TRA Wordtalks

"Sunday, 10th August, 1997 - Overcome Racial Prejudice."

24/97 3.8.97 Scripture: Act 10:1-48

WE judge other people, their culture and race by reference to our own. There is nothing wrong with that, so long as we realise our standard of judgement is culturally and racially conditioned.

We were quick to condemn apartheid in South Africa. It was right and just we did, but we must be reminded that apartheid is practised bureaucratically, emotionally and psychologically in Australia mostly against Asians and Aborigines. Barry Pittock, a sociologist, says, "Aborigines are well aware that individual and institutional racism is widespread in Australia. Wage discrimination, unemployment, poor health, poverty, dual standards of justice and administration are everyday experiences for Aboriginal people. Some are bitter. Some drown their bitterness in alcohol. Some hide it through fear, and others express the well-learned lesson of telling the white man what he wants to hear."

People from other lands know our racist attitudes. You hear it in the derisive references to them. You hear it intensely on the subject of unemployment and welfare payments. Reconciliation seeks people of different races to recognise our conflicting interests and seek justice for black Australians who still lack recognition, health care, education, employment opportunities, and who have to fight for security of tenure of land through more bureaucracies than any white community. Many of their problems are racially based, and many Australians do not realise how racist is their speech and attitude.

To grow in faith requires that every Christian overcomes racial prejudice.

The Apostle Peter had a racist background. His race was proud of their origin and religion. Peter expressed the behaviour and attitude of his people. He was a country fisherman. He had been told by the local Rabbi that the Jews are God's chosen people. So Peter looked down upon other races. But God was to open the church through Peter. God was also preparing another man, Cornelius, a sophisticated Roman army officer, a world traveller who had lived in countries unknown to Peter. Peter's prejudices were to be shaken to their roots. Six steps changed Peter from being a prejudiced racist to a man accepting of people of other cultures. These steps are for Australians also.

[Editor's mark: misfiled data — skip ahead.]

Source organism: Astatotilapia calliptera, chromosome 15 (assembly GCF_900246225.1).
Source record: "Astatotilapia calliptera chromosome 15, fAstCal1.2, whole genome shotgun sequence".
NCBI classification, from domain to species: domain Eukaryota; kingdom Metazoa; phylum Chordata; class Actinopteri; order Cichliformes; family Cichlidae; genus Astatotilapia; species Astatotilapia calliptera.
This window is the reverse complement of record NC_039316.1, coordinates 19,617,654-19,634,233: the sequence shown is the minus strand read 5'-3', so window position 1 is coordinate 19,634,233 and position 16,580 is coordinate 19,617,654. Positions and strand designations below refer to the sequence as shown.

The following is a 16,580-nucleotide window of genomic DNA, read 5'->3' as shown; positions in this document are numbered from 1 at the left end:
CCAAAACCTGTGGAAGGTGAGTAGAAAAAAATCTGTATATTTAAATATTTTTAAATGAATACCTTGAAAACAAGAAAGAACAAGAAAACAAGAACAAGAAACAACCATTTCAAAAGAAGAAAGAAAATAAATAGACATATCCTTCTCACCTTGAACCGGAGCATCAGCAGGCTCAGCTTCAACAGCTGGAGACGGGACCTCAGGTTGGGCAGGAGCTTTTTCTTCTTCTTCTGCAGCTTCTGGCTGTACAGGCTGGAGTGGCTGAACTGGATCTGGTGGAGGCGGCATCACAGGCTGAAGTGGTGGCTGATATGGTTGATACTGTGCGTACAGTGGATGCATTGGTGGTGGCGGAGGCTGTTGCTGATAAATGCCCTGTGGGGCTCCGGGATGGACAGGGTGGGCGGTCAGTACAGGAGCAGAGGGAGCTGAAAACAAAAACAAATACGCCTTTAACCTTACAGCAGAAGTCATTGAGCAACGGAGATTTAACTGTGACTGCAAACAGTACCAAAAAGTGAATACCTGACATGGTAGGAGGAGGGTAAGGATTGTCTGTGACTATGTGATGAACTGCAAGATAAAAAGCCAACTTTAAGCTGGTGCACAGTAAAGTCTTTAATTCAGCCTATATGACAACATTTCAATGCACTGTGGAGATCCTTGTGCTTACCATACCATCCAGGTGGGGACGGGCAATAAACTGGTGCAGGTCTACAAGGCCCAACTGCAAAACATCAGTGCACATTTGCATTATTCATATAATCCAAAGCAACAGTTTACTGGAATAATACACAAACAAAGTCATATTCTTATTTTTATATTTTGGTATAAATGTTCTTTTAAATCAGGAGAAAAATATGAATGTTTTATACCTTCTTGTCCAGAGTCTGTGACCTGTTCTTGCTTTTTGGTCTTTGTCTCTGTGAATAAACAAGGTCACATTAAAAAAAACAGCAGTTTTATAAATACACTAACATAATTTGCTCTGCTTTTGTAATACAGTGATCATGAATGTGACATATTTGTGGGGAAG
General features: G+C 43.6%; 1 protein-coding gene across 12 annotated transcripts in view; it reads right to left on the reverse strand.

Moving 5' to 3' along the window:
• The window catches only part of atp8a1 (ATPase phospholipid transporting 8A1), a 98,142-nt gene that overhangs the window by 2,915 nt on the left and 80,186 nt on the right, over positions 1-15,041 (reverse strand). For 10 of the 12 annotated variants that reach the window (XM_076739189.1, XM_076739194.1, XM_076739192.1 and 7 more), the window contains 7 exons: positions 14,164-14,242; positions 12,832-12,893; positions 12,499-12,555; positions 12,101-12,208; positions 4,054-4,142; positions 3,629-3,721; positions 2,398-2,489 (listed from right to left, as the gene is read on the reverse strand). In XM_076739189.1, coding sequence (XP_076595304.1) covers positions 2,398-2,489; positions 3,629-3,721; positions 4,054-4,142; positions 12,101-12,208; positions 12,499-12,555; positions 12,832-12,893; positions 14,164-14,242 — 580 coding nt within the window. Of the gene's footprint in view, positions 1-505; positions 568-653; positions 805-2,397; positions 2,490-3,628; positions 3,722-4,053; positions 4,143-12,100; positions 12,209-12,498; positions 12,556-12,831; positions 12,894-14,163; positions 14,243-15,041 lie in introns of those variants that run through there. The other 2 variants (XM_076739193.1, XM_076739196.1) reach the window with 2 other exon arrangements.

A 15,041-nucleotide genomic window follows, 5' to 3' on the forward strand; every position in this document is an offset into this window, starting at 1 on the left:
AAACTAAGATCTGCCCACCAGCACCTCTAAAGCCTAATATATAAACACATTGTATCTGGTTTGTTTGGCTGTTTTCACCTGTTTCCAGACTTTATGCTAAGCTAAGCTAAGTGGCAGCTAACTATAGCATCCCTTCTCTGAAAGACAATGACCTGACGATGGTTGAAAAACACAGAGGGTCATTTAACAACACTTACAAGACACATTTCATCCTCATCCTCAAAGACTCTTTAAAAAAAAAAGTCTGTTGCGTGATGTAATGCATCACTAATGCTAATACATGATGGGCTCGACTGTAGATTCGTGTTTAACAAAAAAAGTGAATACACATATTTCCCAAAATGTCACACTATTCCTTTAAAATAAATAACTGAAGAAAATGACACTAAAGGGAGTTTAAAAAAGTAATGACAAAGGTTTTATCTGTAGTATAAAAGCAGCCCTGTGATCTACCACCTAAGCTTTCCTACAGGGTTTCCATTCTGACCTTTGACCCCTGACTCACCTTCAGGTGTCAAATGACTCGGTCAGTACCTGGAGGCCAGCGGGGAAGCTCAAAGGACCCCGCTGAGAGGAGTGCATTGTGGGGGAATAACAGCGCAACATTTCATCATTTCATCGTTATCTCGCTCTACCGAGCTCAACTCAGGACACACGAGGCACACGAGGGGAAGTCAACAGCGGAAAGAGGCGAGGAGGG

Peter faced his own prejudices. In order to be Christian, he had to change his attitude. If he continued to stay within his exclusive religious and racial background, never touching or having anything to do with people of other cultures, the church would never cross the boundaries that separate people.

Australians have practised racial hatred against the Aborigine, the Chinese, the Japanese, the German, Italian and European immigrants, and the Jews. Peter was like us. But God responded to the devotional life of Cornelius and his concern for others. "At Caesarea there was a man named Cornelius, a centurion in what was known as the Italian Regiment. He and all his family were devout and God-fearing; he gave generously to those in need and prayed to God regularly. One day at about three in the afternoon he had a vision. He distinctly saw an angel of God, who came to him and said, `Cornelius!' Cornelius stared at him in fear. `What is it, Lord?' he asked. The angel answered, `Your prayers and gifts to the poor have come up as a memorial offering before God.'"

Perhaps God is preparing someone in your own neighbourhood to receive you and to whom you should go. Note well this verse. "Now send men to Joppa to bring back a man named Simon who is called Peter. He is staying with Simon the tanner, whose house is by the sea." That is remarkable. Jews regarded some occupations with disdain, including the "tanner" of leather. Dead animals were regarded as unclean with unpleasant smells and sights. The tanner could not live in the town with other Jews. This tanner lived outside Joppa, beside the sea. Three times his lowly social status is indicated. Yet Simon the tanner became a Christian and Peter the Apostle crossed a great gulf of prejudice to go to his house.